The economic aftershocks of this summer's corporate meltdown have weakened a few markets, but on the whole buyers seem intent on ignoring the bad news. By Matthew Power
Last year at this time, you could type in a search for single-family homes in Ashburn, Va., and you might come up with a dozen," notes Barb Northam, with RE/MAX Choice Real Estate in nearby Fairfax. "The result now is exponentially different. You might find 30 homes that have been sitting on the market for more than 30 days. That's simply a staggering amount of inventory for this area, where homes usually have multiple bidders and sell immediately."
The story behind the story: Ashburn has a major WorldCom facility, where about 1,700 employees were recently handed their pink slips. For builders, that's where things get personal. Lost jobs typically translate into putting new-home construction on hold.
Of special concern are regions where the economy depends heavily on telecom and high-tech firms, such as Northern Virginia and Southern California. WorldCom has now filed one of the largest bankruptcies in U.S. history. AOL/Time Warner's stocks plummeted on news that the company was under investigation. Can job cuts be far behind? And according to the Chicago-based employment consulting firm Challenger, Gray & Christmas, telecom companies have hemorrhaged about 166,000 employees so far this year, 27 percent more than in the first half of 2001.
Reality check? So what happens when a WorldCom goes down in flames? Historically, business failures mean that executive homes go back on the market, and new construction slows. But in today's supercharged market, orders for new homes have decreased only slightly--even in the most directly affected job markets. It's as if demand for homes has resumed a more "typical" pace.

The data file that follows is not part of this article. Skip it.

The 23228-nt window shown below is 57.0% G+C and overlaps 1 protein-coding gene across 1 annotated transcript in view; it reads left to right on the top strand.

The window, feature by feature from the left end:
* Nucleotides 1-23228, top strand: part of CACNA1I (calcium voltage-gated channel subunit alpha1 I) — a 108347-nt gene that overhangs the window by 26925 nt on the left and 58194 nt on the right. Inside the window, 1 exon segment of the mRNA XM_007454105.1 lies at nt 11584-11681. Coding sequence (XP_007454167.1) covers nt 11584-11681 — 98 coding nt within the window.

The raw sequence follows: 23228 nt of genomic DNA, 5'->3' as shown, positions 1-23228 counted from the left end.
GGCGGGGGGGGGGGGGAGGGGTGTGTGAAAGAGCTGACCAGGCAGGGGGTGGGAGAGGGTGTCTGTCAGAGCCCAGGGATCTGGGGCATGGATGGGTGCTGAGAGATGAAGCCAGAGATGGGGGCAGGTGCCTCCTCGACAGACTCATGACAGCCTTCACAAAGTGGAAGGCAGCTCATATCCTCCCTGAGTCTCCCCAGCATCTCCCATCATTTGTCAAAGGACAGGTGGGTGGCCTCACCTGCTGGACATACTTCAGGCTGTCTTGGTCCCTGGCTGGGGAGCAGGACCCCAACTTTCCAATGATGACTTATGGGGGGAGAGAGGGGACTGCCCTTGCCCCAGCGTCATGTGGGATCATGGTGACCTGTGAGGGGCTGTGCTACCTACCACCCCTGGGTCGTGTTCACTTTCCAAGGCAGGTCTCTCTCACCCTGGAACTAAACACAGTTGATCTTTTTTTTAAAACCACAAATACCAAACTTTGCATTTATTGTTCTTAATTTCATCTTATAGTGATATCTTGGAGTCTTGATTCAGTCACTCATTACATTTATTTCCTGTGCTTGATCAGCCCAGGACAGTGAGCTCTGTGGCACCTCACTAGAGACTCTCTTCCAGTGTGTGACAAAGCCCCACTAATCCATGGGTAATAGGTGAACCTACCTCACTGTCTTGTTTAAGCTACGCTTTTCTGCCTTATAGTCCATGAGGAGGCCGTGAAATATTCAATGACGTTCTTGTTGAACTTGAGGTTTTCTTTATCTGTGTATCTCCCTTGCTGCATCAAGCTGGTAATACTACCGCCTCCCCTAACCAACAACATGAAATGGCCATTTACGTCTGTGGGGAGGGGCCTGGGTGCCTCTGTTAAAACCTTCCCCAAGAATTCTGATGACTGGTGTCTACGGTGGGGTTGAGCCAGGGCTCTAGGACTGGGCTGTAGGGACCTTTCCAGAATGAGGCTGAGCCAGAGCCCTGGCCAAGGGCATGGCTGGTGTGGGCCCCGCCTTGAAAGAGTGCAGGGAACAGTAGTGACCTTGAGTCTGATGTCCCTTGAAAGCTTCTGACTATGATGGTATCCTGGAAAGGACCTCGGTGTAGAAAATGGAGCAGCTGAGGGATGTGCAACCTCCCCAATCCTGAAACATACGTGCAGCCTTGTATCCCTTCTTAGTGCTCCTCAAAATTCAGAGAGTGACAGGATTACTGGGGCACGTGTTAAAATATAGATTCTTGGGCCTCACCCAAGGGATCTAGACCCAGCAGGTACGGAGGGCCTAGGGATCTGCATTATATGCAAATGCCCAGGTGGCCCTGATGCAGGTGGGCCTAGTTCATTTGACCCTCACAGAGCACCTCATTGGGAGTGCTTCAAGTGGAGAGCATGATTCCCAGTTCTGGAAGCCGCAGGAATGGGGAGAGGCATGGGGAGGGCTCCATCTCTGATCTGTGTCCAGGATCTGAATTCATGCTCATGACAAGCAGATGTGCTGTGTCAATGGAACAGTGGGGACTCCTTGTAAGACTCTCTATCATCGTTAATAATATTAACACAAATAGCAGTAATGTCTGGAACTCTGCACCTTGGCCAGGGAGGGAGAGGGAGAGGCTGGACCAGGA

"These are strange times," notes Leonard Bogorad, managing director for Robert Charles Lesser Co. in Washington. "In one way, the drop in the stock market has actually been supporting housing, by lowering mortgage rates. People see housing stock as far less risky than stocks in volatile times.
"It used to be that when the stock market dipped, so did housing, but that's not as predictable anymore. There's still an awful lot of pent-up demand."According to Northam, corporate bad news has had at least one positive effect--helping buyers make sound decisions with their money. "Many of the people in Ashburn had just purchased [homes] in the $300,000 to $400,000 range. Those prices had really gotten out of control--but now, the combination of overly aggressive seller pricing and WorldCom have made people in that area feel like they can shop around more."
Lowering the bar
While it's irresponsible to suggest that corporate graft might lead to a more equitable housing market, the impact of this summer's turbulent Wall Street numbers has left few experts willing to make sweeping predictions. The biggest question remains an open one. Will airing corporate America's dirty laundry ultimately undermine the housing market by eroding consumer confidence?
So far, says Bogorad, there has been only a slight dip in that critical indicator, but it may be too soon to tell. And housing has developed a certain resilience, in part due to skyrocketing home values in many regions. "The good news is, this is more of the same as what we saw last year when the stock market dipped. We're certainly seeing signs of weakness in the job market, but things are hard to predict. We end up giving explanations after the fact.
"You also have to keep in mind that when a company like WorldCom lays off people in Northern Virginia, that's not going to have a major effect. That's one of the hottest markets for new housing, and that's not likely to change because of a single company in trouble. It would take much more to really change things."
Sources: Fort Worth Star Telegram, Associated Press, The Wall Street Journal, NAHB Press Releases